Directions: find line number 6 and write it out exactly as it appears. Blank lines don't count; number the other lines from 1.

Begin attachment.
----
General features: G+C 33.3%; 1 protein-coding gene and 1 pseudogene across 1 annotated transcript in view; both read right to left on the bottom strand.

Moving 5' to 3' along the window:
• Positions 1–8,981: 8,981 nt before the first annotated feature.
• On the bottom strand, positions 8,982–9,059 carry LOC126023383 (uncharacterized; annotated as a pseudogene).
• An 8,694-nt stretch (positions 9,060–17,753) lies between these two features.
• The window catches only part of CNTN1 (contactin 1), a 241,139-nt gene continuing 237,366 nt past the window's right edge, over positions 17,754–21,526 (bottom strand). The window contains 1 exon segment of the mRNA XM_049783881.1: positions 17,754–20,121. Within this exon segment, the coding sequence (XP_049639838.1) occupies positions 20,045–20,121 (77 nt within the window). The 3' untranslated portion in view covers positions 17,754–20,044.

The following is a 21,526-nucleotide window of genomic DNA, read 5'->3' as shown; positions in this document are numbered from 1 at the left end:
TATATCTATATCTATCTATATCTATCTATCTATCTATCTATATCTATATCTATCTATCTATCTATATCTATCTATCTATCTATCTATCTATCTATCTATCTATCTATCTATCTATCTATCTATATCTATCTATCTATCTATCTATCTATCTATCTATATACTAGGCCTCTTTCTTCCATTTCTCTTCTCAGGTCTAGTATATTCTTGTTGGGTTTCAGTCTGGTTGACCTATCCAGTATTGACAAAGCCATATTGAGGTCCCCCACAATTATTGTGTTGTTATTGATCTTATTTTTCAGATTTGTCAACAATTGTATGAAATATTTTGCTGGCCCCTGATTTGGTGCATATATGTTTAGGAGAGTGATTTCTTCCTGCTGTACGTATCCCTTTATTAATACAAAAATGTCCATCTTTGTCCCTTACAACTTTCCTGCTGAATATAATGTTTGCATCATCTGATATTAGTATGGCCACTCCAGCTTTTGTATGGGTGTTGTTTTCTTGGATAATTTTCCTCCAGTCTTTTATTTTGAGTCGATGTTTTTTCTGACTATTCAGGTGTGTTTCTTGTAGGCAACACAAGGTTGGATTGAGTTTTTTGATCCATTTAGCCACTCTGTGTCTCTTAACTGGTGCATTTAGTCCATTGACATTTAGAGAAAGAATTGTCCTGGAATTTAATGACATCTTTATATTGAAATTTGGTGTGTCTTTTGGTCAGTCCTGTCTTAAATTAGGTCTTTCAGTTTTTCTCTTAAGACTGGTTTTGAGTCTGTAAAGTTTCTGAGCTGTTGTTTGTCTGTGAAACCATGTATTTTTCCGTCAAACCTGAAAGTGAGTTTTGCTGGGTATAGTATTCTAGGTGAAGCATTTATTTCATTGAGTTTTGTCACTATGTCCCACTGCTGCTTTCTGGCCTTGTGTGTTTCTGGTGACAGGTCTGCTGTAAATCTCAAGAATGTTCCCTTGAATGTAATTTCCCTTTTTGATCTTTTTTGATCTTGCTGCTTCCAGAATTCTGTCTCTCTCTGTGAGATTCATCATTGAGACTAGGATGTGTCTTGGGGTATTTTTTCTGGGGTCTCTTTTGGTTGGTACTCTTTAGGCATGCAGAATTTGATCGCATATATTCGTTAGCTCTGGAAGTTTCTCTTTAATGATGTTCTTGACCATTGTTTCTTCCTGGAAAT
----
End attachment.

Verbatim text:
• The window catches only part of CNTN1 (contactin 1), a 241,139-nt gene continuing 237,366 nt past the window's right edge, over positions 17,754–21,526 (bottom strand). The window contains 1 exon segment of the mRNA XM_049783881.1: positions 17,754–20,121. Within this exon segment, the coding sequence (XP_049639838.1) occupies positions 20,045–20,121 (77 nt within the window). The 3' untranslated portion in view covers positions 17,754–20,044.